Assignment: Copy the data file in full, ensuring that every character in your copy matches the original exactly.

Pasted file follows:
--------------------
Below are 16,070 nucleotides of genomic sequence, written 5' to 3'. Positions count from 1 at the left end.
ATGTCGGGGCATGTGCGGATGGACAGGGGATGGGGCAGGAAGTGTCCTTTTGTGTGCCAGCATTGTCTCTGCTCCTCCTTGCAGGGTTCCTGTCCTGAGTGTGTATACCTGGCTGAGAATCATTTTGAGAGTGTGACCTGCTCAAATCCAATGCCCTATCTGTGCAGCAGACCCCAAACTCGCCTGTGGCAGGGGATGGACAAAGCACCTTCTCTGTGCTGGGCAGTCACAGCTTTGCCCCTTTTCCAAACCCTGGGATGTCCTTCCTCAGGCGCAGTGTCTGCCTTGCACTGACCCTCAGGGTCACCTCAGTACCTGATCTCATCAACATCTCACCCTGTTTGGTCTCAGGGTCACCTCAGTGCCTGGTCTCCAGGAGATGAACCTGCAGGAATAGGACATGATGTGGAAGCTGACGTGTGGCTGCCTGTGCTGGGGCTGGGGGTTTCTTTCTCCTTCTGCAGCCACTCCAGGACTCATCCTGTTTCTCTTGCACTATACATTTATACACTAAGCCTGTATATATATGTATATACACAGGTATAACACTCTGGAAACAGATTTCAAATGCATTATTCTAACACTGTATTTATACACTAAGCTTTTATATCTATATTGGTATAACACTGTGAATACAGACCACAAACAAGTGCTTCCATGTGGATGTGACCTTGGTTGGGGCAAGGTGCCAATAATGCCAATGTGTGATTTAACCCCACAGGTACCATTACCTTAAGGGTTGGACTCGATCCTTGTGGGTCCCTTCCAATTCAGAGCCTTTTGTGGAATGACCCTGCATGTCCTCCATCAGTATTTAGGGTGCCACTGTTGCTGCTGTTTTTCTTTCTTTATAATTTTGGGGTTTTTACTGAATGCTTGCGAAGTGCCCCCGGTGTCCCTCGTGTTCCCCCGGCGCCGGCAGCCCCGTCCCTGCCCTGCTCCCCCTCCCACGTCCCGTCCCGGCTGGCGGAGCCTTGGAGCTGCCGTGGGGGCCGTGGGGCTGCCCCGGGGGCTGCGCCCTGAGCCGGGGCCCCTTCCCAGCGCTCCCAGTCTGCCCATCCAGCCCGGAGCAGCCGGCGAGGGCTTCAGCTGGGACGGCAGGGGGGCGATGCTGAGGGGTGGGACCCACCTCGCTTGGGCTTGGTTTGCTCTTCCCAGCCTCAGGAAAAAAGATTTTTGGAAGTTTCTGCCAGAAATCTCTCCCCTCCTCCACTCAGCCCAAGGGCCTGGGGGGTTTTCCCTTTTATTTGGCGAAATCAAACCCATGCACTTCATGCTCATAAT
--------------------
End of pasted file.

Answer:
Below are 16,070 nucleotides of genomic sequence, written 5' to 3'. Positions count from 1 at the left end.
ATGTCGGGGCATGTGCGGATGGACAGGGGATGGGGCAGGAAGTGTCCTTTTGTGTGCCAGCATTGTCTCTGCTCCTCCTTGCAGGGTTCCTGTCCTGAGTGTGTATACCTGGCTGAGAATCATTTTGAGAGTGTGACCTGCTCAAATCCAATGCCCTATCTGTGCAGCAGACCCCAAACTCGCCTGTGGCAGGGGATGGACAAAGCACCTTCTCTGTGCTGGGCAGTCACAGCTTTGCCCCTTTTCCAAACCCTGGGATGTCCTTCCTCAGGCGCAGTGTCTGCCTTGCACTGACCCTCAGGGTCACCTCAGTACCTGATCTCATCAACATCTCACCCTGTTTGGTCTCAGGGTCACCTCAGTGCCTGGTCTCCAGGAGATGAACCTGCAGGAATAGGACATGATGTGGAAGCTGACGTGTGGCTGCCTGTGCTGGGGCTGGGGGTTTCTTTCTCCTTCTGCAGCCACTCCAGGACTCATCCTGTTTCTCTTGCACTATACATTTATACACTAAGCCTGTATATATATGTATATACACAGGTATAACACTCTGGAAACAGATTTCAAATGCATTATTCTAACACTGTATTTATACACTAAGCTTTTATATCTATATTGGTATAACACTGTGAATACAGACCACAAACAAGTGCTTCCATGTGGATGTGACCTTGGTTGGGGCAAGGTGCCAATAATGCCAATGTGTGATTTAACCCCACAGGTACCATTACCTTAAGGGTTGGACTCGATCCTTGTGGGTCCCTTCCAATTCAGAGCCTTTTGTGGAATGACCCTGCATGTCCTCCATCAGTATTTAGGGTGCCACTGTTGCTGCTGTTTTTCTTTCTTTATAATTTTGGGGTTTTTACTGAATGCTTGCGAAGTGCCCCCGGTGTCCCTCGTGTTCCCCCGGCGCCGGCAGCCCCGTCCCTGCCCTGCTCCCCCTCCCACGTCCCGTCCCGGCTGGCGGAGCCTTGGAGCTGCCGTGGGGGCCGTGGGGCTGCCCCGGGGGCTGCGCCCTGAGCCGGGGCCCCTTCCCAGCGCTCCCAGTCTGCCCATCCAGCCCGGAGCAGCCGGCGAGGGCTTCAGCTGGGACGGCAGGGGGGCGATGCTGAGGGGTGGGACCCACCTCGCTTGGGCTTGGTTTGCTCTTCCCAGCCTCAGGAAAAAAGATTTTTGGAAGTTTCTGCCAGAAATCTCTCCCCTCCTCCACTCAGCCCAAGGGCCTGGGGGGTTTTCCCTTTTATTTGGCGAAATCAAACCCATGCACTTCATGCTCATAAT